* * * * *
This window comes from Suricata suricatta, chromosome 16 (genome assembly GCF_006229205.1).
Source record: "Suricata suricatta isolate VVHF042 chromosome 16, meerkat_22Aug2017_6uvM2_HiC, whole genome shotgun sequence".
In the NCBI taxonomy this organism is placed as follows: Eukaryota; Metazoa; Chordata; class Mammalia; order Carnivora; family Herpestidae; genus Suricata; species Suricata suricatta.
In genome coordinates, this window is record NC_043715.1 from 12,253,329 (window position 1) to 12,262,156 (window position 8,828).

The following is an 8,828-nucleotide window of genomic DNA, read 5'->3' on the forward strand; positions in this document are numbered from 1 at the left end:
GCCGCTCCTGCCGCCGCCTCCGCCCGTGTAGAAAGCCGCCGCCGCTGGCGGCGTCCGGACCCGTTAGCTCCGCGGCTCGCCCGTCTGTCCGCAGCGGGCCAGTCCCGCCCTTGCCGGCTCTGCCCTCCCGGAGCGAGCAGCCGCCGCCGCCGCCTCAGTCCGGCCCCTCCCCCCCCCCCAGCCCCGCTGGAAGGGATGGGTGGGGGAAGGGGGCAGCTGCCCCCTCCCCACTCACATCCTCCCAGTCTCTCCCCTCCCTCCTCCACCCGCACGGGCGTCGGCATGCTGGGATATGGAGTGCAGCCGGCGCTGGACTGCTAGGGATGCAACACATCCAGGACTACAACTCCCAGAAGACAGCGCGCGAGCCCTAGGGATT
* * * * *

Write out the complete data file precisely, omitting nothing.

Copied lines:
This window comes from Suricata suricatta, chromosome 16 (genome assembly GCF_006229205.1).
Source record: "Suricata suricatta isolate VVHF042 chromosome 16, meerkat_22Aug2017_6uvM2_HiC, whole genome shotgun sequence".
In the NCBI taxonomy this organism is placed as follows: Eukaryota; Metazoa; Chordata; class Mammalia; order Carnivora; family Herpestidae; genus Suricata; species Suricata suricatta.
In genome coordinates, this window is record NC_043715.1 from 12,253,329 (window position 1) to 12,262,156 (window position 8,828).

The following is an 8,828-nucleotide window of genomic DNA, read 5'->3' on the forward strand; positions in this document are numbered from 1 at the left end:
GCCGCTCCTGCCGCCGCCTCCGCCCGTGTAGAAAGCCGCCGCCGCTGGCGGCGTCCGGACCCGTTAGCTCCGCGGCTCGCCCGTCTGTCCGCAGCGGGCCAGTCCCGCCCTTGCCGGCTCTGCCCTCCCGGAGCGAGCAGCCGCCGCCGCCGCCTCAGTCCGGCCCCTCCCCCCCCCCCAGCCCCGCTGGAAGGGATGGGTGGGGGAAGGGGGCAGCTGCCCCCTCCCCACTCACATCCTCCCAGTCTCTCCCCTCCCTCCTCCACCCGCACGGGCGTCGGCATGCTGGGATATGGAGTGCAGCCGGCGCTGGACTGCTAGGGATGCAACACATCCAGGACTACAACTCCCAGAAGACAGCGCGCGAGCCCTAGGGATT